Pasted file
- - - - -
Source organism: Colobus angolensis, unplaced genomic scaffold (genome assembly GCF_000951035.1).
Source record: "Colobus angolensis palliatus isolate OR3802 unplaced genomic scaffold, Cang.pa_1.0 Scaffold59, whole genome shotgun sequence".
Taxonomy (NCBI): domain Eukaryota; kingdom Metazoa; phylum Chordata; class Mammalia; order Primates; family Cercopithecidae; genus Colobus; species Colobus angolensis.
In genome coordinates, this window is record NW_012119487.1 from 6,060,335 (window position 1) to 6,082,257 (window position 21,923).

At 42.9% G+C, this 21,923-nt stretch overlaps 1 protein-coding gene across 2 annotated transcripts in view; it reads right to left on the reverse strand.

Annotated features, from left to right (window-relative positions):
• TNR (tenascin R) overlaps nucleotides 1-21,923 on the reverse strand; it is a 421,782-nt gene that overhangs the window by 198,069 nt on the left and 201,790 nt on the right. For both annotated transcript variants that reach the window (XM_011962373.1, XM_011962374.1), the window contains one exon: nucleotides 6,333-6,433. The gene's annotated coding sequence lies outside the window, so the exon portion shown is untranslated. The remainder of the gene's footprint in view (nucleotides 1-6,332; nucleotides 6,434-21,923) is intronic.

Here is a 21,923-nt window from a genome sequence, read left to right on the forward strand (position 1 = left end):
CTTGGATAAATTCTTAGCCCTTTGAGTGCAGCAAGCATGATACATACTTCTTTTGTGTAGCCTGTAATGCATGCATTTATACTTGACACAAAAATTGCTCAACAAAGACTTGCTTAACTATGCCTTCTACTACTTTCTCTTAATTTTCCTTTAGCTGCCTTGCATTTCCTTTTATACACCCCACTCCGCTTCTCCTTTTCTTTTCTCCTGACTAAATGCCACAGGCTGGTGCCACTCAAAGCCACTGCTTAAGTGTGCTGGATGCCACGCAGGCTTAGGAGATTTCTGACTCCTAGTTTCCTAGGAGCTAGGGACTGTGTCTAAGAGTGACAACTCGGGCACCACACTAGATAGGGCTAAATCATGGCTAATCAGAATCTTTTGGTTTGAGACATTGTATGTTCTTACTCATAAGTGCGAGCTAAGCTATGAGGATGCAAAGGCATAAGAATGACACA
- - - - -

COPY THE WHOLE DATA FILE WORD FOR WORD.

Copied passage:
Source organism: Colobus angolensis, unplaced genomic scaffold (genome assembly GCF_000951035.1).
Source record: "Colobus angolensis palliatus isolate OR3802 unplaced genomic scaffold, Cang.pa_1.0 Scaffold59, whole genome shotgun sequence".
Taxonomy (NCBI): domain Eukaryota; kingdom Metazoa; phylum Chordata; class Mammalia; order Primates; family Cercopithecidae; genus Colobus; species Colobus angolensis.
In genome coordinates, this window is record NW_012119487.1 from 6,060,335 (window position 1) to 6,082,257 (window position 21,923).

At 42.9% G+C, this 21,923-nt stretch overlaps 1 protein-coding gene across 2 annotated transcripts in view; it reads right to left on the reverse strand.

Annotated features, from left to right (window-relative positions):
• TNR (tenascin R) overlaps nucleotides 1-21,923 on the reverse strand; it is a 421,782-nt gene that overhangs the window by 198,069 nt on the left and 201,790 nt on the right. For both annotated transcript variants that reach the window (XM_011962373.1, XM_011962374.1), the window contains one exon: nucleotides 6,333-6,433. The gene's annotated coding sequence lies outside the window, so the exon portion shown is untranslated. The remainder of the gene's footprint in view (nucleotides 1-6,332; nucleotides 6,434-21,923) is intronic.

Here is a 21,923-nt window from a genome sequence, read left to right on the forward strand (position 1 = left end):
CTTGGATAAATTCTTAGCCCTTTGAGTGCAGCAAGCATGATACATACTTCTTTTGTGTAGCCTGTAATGCATGCATTTATACTTGACACAAAAATTGCTCAACAAAGACTTGCTTAACTATGCCTTCTACTACTTTCTCTTAATTTTCCTTTAGCTGCCTTGCATTTCCTTTTATACACCCCACTCCGCTTCTCCTTTTCTTTTCTCCTGACTAAATGCCACAGGCTGGTGCCACTCAAAGCCACTGCTTAAGTGTGCTGGATGCCACGCAGGCTTAGGAGATTTCTGACTCCTAGTTTCCTAGGAGCTAGGGACTGTGTCTAAGAGTGACAACTCGGGCACCACACTAGATAGGGCTAAATCATGGCTAATCAGAATCTTTTGGTTTGAGACATTGTATGTTCTTACTCATAAGTGCGAGCTAAGCTATGAGGATGCAAAGGCATAAGAATGACACA